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Crospon, the company that licensed the technology, has expressed interest in using the patch to painlessly deliver insulin. It’s also exploring the possibility of delivering multiple drugs through a single patch, over a long period of time. The array is also scalable, and it can be designed to contain tens or even hundreds of reservoirs, depending on its intended therapeutic use.

Nickel adds that down the line, the patch may be customized to the patient. For example, tiny sensors embedded in a patch could detect when medication is needed and treat an asthma attack in the middle of the night. Or a patch could automatically deliver insulin when it detects that glucose levels are low.

“I even had ideas in terms of military applications,” says Nickel. “You could put sensors on the device to detect chemical or biological weapons, and develop the appropriate antidote for the pathogen dependent on what was detected by the sensors. So there are a myriad of applications for this technology.”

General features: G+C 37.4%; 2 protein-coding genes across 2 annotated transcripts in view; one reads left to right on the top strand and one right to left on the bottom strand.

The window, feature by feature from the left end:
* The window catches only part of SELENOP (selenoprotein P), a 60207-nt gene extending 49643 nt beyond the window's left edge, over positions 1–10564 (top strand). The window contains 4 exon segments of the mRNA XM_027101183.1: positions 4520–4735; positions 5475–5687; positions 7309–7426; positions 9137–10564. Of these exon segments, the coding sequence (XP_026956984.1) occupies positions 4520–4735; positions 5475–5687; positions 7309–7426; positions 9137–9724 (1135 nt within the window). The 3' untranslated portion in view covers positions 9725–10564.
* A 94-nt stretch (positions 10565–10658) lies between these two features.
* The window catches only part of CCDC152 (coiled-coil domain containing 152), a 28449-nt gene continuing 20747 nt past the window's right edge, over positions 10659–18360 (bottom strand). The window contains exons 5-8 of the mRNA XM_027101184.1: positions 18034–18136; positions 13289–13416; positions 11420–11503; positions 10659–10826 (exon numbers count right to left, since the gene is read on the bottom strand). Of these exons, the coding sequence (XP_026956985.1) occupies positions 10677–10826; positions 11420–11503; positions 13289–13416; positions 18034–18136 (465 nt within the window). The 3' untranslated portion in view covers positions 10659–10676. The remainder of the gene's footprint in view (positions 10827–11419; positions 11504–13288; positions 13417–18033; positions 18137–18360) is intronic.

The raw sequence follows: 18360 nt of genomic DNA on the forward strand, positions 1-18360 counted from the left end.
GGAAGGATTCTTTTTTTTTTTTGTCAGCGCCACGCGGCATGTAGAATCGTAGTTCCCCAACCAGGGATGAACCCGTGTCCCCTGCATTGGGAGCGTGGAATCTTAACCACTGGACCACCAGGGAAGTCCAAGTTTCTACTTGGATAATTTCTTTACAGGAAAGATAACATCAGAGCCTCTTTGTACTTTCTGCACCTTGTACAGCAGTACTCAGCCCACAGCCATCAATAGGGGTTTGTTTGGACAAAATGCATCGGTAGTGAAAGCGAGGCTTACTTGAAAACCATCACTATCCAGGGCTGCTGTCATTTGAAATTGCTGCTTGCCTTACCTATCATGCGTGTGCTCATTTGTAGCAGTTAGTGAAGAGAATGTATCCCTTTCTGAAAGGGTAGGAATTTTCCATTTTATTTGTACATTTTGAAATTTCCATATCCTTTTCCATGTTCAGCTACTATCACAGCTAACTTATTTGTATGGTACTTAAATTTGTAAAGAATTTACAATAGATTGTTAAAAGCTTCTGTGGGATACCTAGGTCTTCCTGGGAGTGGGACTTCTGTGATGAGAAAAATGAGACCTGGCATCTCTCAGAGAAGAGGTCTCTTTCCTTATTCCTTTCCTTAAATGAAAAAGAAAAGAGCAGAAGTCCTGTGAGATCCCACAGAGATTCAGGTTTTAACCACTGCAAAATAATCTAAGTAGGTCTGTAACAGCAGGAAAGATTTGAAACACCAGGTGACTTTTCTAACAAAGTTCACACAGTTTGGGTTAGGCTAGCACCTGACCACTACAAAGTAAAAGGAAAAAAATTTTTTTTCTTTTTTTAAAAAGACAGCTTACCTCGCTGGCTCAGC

Mitragotri of UCSB says that, with such advances in transdermal drug-delivery systems, the hypodermic needle may one day be no more than a painful memory. “A decade down the road, I envision more drugs to be delivered through patches,” he says. “For the patient, it means that instead of hypodermic needles, they could slap on a patch that could be delivered over a long period of time, in a painless way, and they can control delivery.”

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Credit: Brett Bausk, HP

Tagged: Biomedicine, drugs, medicine, printing

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